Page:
An underrated way to live longer

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If people ate well and exercised, hospitals would be 80 per cent empty, according to Professor Luigi Fontana. Here, he summarises a presentation he delivered at the Australian Biology of Ageing Conference.


My assertion that hospitals being 80 per cent empty if people ate well and exercised may sound bold, but I have spent my career researching the impact of how we treat our bodies on the incidence of the most common chronic diseases. I have found that despite a view of diseases suddenly cropping up, they often develop in our bodies over decades. Therefore, they can often be prevented from occurring in the first place.

Heart attacks, for example, are often preceded by the build-up of plaque in arteries. And what causes plaque? Factors include smoking, high cholesterol, glucose and blood pressure. If we take a further step backwards, it is evident that individual choices can account for the presence of many of these factors.

Another example: lean people have lower levels of inflammation, oxidative stress and insulin. This means that their cells are better at removing waste products; they have increased DNA repair and antioxidant enzymes – molecules that protect cells from DNA and oxidative damage and proliferate less. Taken together, these circumstances lower the risk of cancer.

And – what is one thing heart disease, cancer, dementia, stroke, diabetes and non-alcoholic fatty liver disease have in common? Excessive calorie intake among their sufferers.

Even people who already have such diseases would do well to modify their diets. Though heart disease is the top cause of death in Western countries, patients can increase their life span by, on average, 11 years, if they have optimal cardiometabolic risk factors.

The choice to eat healthily (or not) begins to produce effects as early as prenatally. An expectant mother’s diet can shape a foetus’s genes through epigenetics. This, in turn, also affects future generations’ predispositions to disease.

Calorie counting and more
Not all calories are equal. As the above heart attack example illustrates, it’s not enough to simply not be overweight. With food, quantity and quality are essential. To optimise our bodily health, we should:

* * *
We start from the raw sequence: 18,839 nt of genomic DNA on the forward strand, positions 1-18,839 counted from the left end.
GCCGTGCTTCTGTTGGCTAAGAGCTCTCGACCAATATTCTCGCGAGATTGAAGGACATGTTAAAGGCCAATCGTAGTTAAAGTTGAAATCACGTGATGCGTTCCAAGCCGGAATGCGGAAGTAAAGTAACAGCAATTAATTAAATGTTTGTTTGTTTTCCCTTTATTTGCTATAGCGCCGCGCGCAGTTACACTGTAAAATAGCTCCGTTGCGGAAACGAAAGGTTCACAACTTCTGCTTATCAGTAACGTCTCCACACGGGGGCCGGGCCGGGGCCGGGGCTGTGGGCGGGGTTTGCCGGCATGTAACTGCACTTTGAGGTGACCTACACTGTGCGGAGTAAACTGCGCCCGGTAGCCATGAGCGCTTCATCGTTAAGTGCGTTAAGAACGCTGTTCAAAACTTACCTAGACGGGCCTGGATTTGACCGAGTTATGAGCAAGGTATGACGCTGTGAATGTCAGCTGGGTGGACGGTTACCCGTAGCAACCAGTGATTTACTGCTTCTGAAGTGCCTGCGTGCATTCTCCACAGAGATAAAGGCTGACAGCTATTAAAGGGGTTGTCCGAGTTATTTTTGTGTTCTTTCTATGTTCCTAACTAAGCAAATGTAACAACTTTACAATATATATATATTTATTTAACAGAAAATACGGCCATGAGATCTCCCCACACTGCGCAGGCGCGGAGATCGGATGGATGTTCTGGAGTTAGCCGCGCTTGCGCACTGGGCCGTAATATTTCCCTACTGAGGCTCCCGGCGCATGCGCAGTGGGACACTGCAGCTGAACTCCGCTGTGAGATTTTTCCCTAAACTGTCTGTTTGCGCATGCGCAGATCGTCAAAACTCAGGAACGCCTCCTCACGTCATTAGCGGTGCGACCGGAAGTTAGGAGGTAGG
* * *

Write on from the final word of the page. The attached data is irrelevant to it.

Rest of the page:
• substitute refined and processed foods with plenty of those rich in vegetable fibre – which helps prevent allergies and autoimmune diseases
  • stop eating when we are 80 per cent full
  • eat most of our food in a restricted time frame, for example, 10 hours, with a very light dinner
  • once or twice a week eat only non-starchy raw or cooked vegetables dressed with extra-virgin olive oil
  • watch our protein intake as studies have shown that in mice, high-protein diets shorten lifespans.

Exercise is also critical. In fact, in certain ways, it is more powerful than diet, for instance, in lowering insulin resistance. High insulin resistance is associated with Type II diabetes and heart disease. Exercise has a myriad other benefits, including boosting mood and helping with sleep.

Our bodies, others
Whether or not this food-first approach is favoured, our current health system is at breaking point. No doubt, for example, you’ve heard of the ever-lengthening emergency room wait periods.

Managing chronic disease is the also the mainstay of hospitals in other Western countries. In the US, for example, chronic disease accounts for 81 per cent of all hospital admissions, 91 per cent of all prescriptions and 76 per cent of all physician visits.

But the significance of preventing chronic disease is even broader than that.

In this era of a climate emergency, we cannot ignore the impact of pollution on our health. We also must not disregard that excessive beef production endangers our health directly, through consumption of meat, and indirectly, through particular matter and greenhouse gas emissions from cattle.